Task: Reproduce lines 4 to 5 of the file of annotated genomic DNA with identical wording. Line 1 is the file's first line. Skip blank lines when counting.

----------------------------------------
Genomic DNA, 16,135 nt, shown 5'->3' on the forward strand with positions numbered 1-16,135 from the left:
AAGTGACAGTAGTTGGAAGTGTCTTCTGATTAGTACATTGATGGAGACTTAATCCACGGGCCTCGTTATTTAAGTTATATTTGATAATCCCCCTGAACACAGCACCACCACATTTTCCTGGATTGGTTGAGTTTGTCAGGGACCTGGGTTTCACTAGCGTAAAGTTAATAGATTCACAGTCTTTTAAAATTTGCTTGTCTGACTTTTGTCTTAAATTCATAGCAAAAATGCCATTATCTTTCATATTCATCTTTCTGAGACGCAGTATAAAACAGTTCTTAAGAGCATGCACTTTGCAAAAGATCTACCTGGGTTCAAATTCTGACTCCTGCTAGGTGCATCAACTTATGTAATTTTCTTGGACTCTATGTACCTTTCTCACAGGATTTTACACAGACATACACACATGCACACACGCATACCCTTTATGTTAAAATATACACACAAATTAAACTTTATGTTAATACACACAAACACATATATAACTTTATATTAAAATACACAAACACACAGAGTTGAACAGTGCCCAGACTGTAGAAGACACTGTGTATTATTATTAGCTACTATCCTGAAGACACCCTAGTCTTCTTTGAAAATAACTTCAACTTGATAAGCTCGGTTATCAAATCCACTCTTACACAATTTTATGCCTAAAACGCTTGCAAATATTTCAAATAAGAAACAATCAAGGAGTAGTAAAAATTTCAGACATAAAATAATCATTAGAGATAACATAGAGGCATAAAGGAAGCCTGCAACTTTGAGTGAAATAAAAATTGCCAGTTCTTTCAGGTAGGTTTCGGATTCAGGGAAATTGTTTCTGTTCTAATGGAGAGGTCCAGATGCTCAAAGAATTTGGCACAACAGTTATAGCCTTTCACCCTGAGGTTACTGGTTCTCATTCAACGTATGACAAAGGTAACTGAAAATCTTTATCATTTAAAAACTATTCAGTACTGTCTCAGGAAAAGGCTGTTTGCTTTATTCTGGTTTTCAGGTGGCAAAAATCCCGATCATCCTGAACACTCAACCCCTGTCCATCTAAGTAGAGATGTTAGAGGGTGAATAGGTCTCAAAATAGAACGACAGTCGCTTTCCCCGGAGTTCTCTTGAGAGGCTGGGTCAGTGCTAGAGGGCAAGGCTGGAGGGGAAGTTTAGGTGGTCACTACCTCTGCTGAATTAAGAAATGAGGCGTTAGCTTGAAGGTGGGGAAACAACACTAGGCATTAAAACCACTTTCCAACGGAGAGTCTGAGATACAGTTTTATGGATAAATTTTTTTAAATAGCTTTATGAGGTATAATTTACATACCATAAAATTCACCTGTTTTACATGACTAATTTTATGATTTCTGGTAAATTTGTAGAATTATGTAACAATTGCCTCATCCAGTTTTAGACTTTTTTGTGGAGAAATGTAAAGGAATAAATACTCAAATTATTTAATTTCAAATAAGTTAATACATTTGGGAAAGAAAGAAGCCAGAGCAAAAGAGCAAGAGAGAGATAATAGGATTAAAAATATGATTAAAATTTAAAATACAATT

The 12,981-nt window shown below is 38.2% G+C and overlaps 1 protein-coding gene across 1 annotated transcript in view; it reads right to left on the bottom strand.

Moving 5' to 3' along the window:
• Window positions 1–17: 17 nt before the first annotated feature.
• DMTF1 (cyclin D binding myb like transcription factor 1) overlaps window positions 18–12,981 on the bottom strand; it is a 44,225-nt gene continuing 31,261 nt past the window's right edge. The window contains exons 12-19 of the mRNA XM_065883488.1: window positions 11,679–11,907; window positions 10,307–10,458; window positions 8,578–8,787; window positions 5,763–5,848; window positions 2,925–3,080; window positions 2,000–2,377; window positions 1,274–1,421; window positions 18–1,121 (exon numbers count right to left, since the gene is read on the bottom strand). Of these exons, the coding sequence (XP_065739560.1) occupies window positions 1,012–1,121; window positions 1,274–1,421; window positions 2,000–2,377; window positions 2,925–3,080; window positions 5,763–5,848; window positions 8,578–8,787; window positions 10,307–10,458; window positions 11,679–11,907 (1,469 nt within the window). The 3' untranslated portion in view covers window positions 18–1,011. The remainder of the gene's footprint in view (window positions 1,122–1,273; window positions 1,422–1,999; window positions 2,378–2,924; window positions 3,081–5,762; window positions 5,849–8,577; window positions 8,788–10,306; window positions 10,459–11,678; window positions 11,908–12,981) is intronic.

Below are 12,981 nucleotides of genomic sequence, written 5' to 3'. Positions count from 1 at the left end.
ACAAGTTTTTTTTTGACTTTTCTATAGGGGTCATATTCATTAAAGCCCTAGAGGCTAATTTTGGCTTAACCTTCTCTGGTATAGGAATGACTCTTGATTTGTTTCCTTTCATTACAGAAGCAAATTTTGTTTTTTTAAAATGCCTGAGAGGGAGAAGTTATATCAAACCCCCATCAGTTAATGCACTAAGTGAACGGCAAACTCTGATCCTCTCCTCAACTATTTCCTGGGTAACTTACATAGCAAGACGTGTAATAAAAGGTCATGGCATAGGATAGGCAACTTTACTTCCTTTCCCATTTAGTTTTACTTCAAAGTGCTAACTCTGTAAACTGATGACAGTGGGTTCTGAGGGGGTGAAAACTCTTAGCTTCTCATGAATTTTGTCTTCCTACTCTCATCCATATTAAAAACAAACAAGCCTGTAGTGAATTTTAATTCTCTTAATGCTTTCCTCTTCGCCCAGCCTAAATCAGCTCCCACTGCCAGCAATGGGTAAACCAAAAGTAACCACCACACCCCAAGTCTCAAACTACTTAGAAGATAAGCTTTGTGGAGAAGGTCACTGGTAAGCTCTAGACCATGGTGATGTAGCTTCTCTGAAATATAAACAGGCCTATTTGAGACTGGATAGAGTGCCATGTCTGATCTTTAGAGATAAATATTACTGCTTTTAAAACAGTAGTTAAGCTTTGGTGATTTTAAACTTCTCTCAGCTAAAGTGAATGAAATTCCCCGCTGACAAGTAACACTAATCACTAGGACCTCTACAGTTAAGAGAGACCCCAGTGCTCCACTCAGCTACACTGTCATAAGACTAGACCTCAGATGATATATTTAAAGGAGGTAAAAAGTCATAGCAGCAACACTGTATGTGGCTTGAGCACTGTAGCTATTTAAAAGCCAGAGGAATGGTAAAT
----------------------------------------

Moving 5' to 3' along the window:
• Window positions 1–17: 17 nt before the first annotated feature.